Riccardo Patrese


Patrese was born in Padua, Veneto. A former karting whizz-kid who took the world title in 1974, Patrese moved into cars the following season in Formula Italia. He finished runner-up to Bruno Giacomelli and then embarked on a full season of Formula 3 in 1976. The ensuing fierce battle with Conny Andersson for the European championship went all the way to a bitter final round before the title fell to the Italian.

Riccardo then enjoyed a successful year in Formula 2 in 1977 with a Chevron but before long he had been propelled into the Shadow team to replace Zorzi when the team were forced to change drivers mid-season.

Later that year team-leader Jackie Oliver left Shadow to form the Arrows team, taking Patrese with him. Shadow took Arrows to court, arguing that the design of the Arrows car was so similar to their own that Arrows had stolen it. The court agreed, forcing Arrows to redesign their car, which they did in just six weeks. While his off-track demeanour ruffled a few feathers, there was certainly no doubting his talent behind the wheel.

Patrese started 1978 quickly at at the second race of the year in South Africa, he was leading comfortably until an engine failure robbed him of a deserved victory. Unfortunately his driving still had some rough edges, and in the emotional aftermath of Peterson's accident at Monza Riccardo was targeted for blame.

Later that year, Patrese was involved in a pile-up when he came together with James Hunt and other drivers' cars at the start of the Italian Grand Prix. One of the other drivers involved was Ronnie Peterson, who, despite receiving injuries that were not life-threatening, died from an embolism the following day. Although Patrese was never officially blamed for the accident, Hunt led a fierce campagin against him and succeeded in having Patrese banned from the next race. TV replays suggested that it was Hunt who had caused the accident, but Hunt never accepted this and later continued to very unfairly criticise Patrese when commentating on F1 races for BBC TV. The treatment he received would have broken a lesser man, but he simply got on with the job, although in retrospect staying loyal to Arrows could have been his biggest mistake. From 1979 through to 1981 he struggled to find sustained success with cars that showed occasional promise that remained unfulfilled, and secretly he must have regretted turning down the tempting opportunities he was offered in 1978.

In 1982 Patrese moved to Brabham and gained a lucky win at that year's Monaco Grand Prix when there were five leaders including Andrea de Cesaris and then Didier Pironi who both ran out of fuel whilst leading the final lap. A second win followed in 1983 at the South African Grand Prix and crashing out late in the race while leading at San Marino but in a season which saw his team-mate Nelson Piquet claim his second Drivers' Championship title, Patrese finished a distant ninth. It would be seven years before he made another visit to the top step of the podium.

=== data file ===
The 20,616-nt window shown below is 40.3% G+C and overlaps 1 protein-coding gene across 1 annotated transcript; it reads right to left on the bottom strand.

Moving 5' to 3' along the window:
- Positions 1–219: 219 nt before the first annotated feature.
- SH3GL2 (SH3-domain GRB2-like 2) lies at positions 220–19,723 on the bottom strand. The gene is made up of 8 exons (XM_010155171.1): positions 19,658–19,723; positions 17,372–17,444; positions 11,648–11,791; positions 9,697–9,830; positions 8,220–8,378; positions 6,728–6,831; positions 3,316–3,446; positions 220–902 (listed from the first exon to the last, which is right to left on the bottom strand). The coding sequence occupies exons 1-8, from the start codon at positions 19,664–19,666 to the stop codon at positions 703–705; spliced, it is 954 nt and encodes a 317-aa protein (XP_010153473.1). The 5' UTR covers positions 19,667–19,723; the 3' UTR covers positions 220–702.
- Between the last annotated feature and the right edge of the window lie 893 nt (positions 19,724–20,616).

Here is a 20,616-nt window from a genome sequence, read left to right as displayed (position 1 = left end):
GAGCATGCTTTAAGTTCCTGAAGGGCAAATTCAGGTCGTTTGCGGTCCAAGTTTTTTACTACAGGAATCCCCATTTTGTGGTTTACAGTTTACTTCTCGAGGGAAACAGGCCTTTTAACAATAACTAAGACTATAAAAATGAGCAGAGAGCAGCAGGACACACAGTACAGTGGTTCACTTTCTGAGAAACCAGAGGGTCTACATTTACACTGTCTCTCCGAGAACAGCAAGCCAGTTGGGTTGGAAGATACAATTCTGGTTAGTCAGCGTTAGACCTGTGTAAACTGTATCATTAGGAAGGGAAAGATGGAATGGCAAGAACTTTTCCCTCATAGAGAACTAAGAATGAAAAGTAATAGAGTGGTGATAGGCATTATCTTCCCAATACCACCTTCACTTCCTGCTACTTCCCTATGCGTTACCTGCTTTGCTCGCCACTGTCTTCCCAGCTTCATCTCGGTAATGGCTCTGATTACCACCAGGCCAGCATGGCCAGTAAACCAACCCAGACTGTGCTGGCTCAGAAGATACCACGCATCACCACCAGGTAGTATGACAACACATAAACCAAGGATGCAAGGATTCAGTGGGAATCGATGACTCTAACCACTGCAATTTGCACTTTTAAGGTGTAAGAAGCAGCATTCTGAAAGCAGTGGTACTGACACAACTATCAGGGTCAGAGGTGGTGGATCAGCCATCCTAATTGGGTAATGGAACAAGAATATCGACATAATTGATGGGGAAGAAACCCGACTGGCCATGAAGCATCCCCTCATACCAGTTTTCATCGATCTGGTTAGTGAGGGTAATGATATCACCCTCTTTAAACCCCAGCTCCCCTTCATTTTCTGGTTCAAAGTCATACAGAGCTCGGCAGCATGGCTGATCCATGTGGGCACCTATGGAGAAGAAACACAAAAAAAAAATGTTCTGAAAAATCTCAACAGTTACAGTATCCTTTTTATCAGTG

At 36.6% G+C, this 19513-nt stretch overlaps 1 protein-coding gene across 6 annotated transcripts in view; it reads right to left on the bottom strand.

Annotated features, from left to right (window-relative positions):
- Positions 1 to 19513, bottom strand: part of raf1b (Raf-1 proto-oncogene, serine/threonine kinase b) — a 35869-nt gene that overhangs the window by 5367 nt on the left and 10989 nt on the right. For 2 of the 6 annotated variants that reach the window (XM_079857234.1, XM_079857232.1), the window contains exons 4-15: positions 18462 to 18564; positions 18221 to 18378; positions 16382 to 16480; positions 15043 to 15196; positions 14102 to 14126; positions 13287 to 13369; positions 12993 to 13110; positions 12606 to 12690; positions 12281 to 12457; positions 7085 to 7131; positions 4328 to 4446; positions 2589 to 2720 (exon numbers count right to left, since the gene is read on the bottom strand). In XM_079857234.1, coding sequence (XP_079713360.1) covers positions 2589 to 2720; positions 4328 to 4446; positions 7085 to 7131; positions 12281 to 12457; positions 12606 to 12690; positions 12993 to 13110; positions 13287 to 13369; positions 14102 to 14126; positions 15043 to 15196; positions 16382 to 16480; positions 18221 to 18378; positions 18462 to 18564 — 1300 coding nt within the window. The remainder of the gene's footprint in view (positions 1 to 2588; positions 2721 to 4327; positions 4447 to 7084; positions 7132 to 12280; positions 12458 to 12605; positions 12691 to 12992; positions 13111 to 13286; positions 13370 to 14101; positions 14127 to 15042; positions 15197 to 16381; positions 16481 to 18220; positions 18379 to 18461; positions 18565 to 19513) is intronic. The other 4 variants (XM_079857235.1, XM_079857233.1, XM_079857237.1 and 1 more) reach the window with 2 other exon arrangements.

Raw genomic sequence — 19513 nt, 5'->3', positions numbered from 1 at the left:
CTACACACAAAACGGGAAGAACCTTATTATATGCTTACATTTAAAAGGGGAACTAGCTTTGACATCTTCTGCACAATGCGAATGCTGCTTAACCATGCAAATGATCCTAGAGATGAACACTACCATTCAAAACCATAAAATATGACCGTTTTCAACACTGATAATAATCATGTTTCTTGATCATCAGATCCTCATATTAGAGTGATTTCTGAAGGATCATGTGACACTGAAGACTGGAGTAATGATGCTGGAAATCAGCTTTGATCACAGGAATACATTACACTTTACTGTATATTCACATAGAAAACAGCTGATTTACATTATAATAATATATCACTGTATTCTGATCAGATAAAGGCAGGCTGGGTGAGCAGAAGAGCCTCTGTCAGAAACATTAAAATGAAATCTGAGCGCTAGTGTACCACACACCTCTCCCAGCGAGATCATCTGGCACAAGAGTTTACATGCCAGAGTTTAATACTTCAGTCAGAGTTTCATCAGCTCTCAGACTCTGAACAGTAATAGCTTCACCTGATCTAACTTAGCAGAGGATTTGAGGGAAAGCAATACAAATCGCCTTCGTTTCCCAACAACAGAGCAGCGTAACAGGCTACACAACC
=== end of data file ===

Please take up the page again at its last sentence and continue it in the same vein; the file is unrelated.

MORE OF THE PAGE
A move to Alfa Romeo in 1984 delivered two lackluster seasons resulting in eight world championship points and a single visit to the podium at his home Grand Prix.

In 1986 Patrese returned to Brabham, but by now the team was a spent force and would never again take a driver to victory in a grand prix. Two more winless seasons followed despite the team's BMW engine being considered at the time to be the most powerful on the grid. Despite the trials of uncompetitive machinery, Patrese never publicly criticised the team and earned respect throughout the sport for his professionalism.

Toward the end of the 1987 season, Patrese was given the chance to revitalise what seemed to be a declining career when the Williams driver Nigel Mansell was injured whilst qualifying for the Japanese Grand Prix. With the help of Brabham owner Bernie Ecclestone, Patrese was drafted in to replace Mansell for the season's finale in Australia.

Patrese impressed the Williams management sufficiently to be signed by them as Nelson Piquet's replacement for the 1988 season. However, 1988 saw Williams struggling with an uncompetitive car powered by non-turbocharged Judd engines and it was not until the following year and the arrival of Renault engines that Patrese and his team-mate Thierry Boutsen were able to challenge for race points. Patrese finally won his second Grand Prix at the 1990 San Marino Grand Prix and finished that year's Drivers' Championship in seventh place.

In 1991 Nigel Mansell returned to Williams and, together with Patrese, the team became genuine contenders for both the Drivers' and Constructors' Championships. Two wins at Mexico and Portugal gave Patrese his most competitive F1 season thus far and a respectable third place behind Championship contenders Mansell and Ayrton Senna.

Williams dominated F1 in 1992 and Patrese continued to deliver in his role of second driver to Nigel Mansell, moving out of the way while leading comfortably for Mansell at that years French Grand Prix while taking his only win (at the Japanese Grand Prix) and visiting the podium eight other times. With Alain Prost, Ayrton Senna and Nigel Mansell all desperately trying to sign for Williams, Patrese's position looked to be under threat and he signed for Benetton before the end of the year. Ironically, only Prost was able to agree terms with Williams for 1993 and would probably have been happy to have Patrese as a team-mate.

While Williams continued to dominate F1 in 1993, Patrese found it difficult to live with his prodigiously talented new team-mate Michael Schumacher and before the end of the season Benetton informed Patrese that he was "free to seek an alternate drive". As most teams already had drivers signed for 1994, Patrese opted for retirement and brought the longest F1 career in history to a conclusion. with additional information
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